Just days after arriving in flood-stricken Pakistan, Ting was tasked to conduct an engineer reconnaissance and layout a base camp for 300 personnel at Chaklala Air Base near the Pakistani capital of Islamabad. The base was used as an intermediate staging area for the 16th CAB, prior to their movement north to Ghazi Air Base. With reachback support from the USACE, Ting was able to provide the Task Force with a base camp design, technical specifications, and contract scopes/statements of work within 48 hours.
Immediately after, Ting was tasked to conduct an engineer reconnaissance of Pano Aqil Army Cantonment. Home to the Pakistan Army’s 16th and 21st divisions, Pano Aqil Army Cantonment is located about 25 miles north of Sukkur in Sindh province, The 15th and 26th MEUs would eventually make Pano Aqil their home for the next few months while delivering relief supplies to flood affected areas in southern Pakistan. During the two day recon, Ting met with the Pakistan Military Liaison Officers to conduct a feasibility study, and to determine the requirements of the forward operating base.
Upon returning to Islamabad, Ting briefed the engineer findings to the ODRP senior leadership. A day later, Ting was part of a specialized ten-man quartering party with a mission to stand up the forward operating base and have helicopters delivering relief supplies within days.
"The forward operating base at Pano Aqil supported approximately 200 Marines from the 15th and 26th MEUs, ODRP personnel, and eight Marine aircraft (four CH-46 and four CH-53). In order to accommodate the troops, upgrades were required: barracks renovations, upgrading electricity, installing sewer treatment systems, improving the airfield to be AC-130 capable, constructing work spaces, and establishing a Dining Facility in an existing structure,” Ting said. “It was a tight time frame in getting this base camp stood up but we had the right team at the right time, and great Pakistan Military support.”
While stationed at the cantonment, Ting also assisted in the delivery of supplies to stranded flood victims. The 15th and 26th Marine Expeditionary Units delivered millions of pounds of food and supplies in the southern Sindh province, the worst hit area covering hundreds of miles.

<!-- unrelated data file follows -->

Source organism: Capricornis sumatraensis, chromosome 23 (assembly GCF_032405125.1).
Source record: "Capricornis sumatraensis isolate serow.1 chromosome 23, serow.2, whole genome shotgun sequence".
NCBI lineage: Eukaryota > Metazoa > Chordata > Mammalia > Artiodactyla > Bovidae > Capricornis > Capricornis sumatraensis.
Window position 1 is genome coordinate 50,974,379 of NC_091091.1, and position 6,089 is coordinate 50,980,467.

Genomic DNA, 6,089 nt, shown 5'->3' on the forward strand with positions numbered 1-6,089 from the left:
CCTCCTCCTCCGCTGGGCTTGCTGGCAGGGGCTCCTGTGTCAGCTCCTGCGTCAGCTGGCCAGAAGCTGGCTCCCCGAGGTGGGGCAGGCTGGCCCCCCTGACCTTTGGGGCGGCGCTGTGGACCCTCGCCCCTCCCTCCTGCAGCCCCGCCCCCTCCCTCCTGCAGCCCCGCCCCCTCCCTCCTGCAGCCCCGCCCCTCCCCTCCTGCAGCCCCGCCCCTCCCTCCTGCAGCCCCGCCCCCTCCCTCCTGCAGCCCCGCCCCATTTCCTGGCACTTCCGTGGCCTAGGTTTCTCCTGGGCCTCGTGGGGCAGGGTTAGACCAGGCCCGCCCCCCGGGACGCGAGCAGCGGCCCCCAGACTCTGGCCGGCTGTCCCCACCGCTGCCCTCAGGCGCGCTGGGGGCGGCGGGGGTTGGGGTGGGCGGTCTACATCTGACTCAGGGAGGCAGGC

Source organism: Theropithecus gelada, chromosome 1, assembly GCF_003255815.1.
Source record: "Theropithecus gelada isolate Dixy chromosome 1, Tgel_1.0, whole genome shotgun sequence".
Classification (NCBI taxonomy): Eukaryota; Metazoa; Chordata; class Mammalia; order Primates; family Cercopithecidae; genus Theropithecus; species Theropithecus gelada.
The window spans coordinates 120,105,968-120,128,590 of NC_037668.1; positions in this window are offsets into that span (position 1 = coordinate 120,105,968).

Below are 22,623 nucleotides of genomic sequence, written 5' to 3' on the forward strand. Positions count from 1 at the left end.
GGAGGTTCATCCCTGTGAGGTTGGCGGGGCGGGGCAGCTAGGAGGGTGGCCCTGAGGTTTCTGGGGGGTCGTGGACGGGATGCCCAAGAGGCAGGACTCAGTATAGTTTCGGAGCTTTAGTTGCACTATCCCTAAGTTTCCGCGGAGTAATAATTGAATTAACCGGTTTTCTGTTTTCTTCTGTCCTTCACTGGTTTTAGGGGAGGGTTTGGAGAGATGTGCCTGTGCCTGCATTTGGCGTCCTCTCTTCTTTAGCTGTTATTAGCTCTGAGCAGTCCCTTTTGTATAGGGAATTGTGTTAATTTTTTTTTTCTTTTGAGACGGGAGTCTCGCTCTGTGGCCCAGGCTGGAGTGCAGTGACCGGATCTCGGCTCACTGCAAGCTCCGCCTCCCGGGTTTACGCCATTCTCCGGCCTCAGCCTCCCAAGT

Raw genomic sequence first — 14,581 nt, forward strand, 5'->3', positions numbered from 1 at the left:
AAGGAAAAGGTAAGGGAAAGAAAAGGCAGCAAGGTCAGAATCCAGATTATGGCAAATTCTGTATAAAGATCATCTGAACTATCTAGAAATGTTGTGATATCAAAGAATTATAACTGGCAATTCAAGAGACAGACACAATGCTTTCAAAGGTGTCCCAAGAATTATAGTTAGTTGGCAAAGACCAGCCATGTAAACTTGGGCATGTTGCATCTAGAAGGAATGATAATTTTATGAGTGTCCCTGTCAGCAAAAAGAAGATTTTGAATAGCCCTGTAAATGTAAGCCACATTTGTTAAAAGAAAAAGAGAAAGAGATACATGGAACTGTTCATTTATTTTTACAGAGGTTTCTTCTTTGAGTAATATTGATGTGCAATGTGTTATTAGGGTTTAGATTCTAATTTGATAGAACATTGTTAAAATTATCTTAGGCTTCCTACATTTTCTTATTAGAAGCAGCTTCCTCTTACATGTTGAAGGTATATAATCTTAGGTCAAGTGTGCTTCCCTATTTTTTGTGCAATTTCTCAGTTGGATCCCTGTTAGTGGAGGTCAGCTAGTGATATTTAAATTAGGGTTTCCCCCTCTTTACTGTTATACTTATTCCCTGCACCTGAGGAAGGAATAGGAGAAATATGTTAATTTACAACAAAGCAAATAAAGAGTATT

“Most of the flood victims in the south were hungry, destitute and still marooned by a sea of floodwater. It was a horrible sight to see. Mothers, children, and the elderly were stranded on roof tops, on islands with no access to food or fresh water. People’s lives shattered, homes gone,” Ting said. “There were literally hundreds of square miles underwater and a lot of suffering.”
“It was amazing how dedicated and hard working our Marines, Airmen, Sailors, and Soldiers were, working alongside our Pakistani counterparts. Day to day, you could see friendships forming as we worked together. I feel incredibly fortunate to have been part of this mission,” Ting said. “It was an honor to deliver relief supplies, and I’ll never forget the look of gratitude on the faces of many of the flood victims. There is no better feeling than getting the opportunity to help those in need.”
During Ting’s service as an ODRP engineer liaison to the Pakistan Government and Military, International community, USAID and the State Department his contributions also included conducting engineering and ground lines of communications assessments. He generated three major engineering infrastructure reports, numerous CADD design plans, and technical specifications.
Additionally, the floods wiped out numerous bridges throughout Pakistan cutting off transportation routes for supplies. Ting made significant and enduring contributions by playing a key role in coordinating the transfer of over $8 million in bridging assets to the Government of Pakistan.
The bridges, held in “Theatre Reserves” in Kuwait, were shipped to Pakistan, ground transported to Northern Pakistan, and delivered to the Pakistan Military. The bridges were administratively transferred through USAID to NDMA, for the Pakistan Military Engineers to install. A bridge turnover ceremony was held at the US Embassy in Islamabad to officially mark the turnover Dec. 1, 2010.
Ting deployed back to the Honolulu District mid-December 2010 and was one of the honorees at the Honolulu District’s Townhall on Jan. 10, 2011. According to Honolulu District Commander Lt. Col. Douglas Guttormsen, Maj. Ting’s outstanding work under difficult conditions received the attention, praise and accolades of the Vice Admiral running the mission in Pakistan.
“He did a super job representing our nation and the District,” Guttormsen said.